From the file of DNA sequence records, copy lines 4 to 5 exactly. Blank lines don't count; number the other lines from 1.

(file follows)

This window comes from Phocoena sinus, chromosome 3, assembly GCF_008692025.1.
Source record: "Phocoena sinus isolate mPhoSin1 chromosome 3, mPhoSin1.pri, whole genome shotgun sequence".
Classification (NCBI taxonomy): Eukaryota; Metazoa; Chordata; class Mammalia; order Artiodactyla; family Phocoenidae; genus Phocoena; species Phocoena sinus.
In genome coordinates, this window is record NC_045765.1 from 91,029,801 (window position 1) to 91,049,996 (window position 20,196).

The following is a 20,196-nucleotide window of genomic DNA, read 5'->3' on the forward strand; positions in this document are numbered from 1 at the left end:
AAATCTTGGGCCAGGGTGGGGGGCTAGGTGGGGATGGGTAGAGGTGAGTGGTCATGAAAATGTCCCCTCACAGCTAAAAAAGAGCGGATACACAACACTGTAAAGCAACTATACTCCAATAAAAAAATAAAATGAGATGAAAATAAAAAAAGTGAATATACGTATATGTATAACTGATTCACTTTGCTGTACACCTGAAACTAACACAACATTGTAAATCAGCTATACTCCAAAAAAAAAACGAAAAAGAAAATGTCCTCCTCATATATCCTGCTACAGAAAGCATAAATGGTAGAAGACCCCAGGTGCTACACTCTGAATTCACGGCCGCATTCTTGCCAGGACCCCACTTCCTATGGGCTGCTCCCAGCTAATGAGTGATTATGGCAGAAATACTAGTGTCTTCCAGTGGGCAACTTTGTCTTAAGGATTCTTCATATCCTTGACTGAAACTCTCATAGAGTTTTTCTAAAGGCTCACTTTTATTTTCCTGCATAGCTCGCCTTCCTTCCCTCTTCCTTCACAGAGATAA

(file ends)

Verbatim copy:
In genome coordinates, this window is record NC_045765.1 from 91,029,801 (window position 1) to 91,049,996 (window position 20,196).

The following is a 20,196-nucleotide window of genomic DNA, read 5'->3' on the forward strand; positions in this document are numbered from 1 at the left end: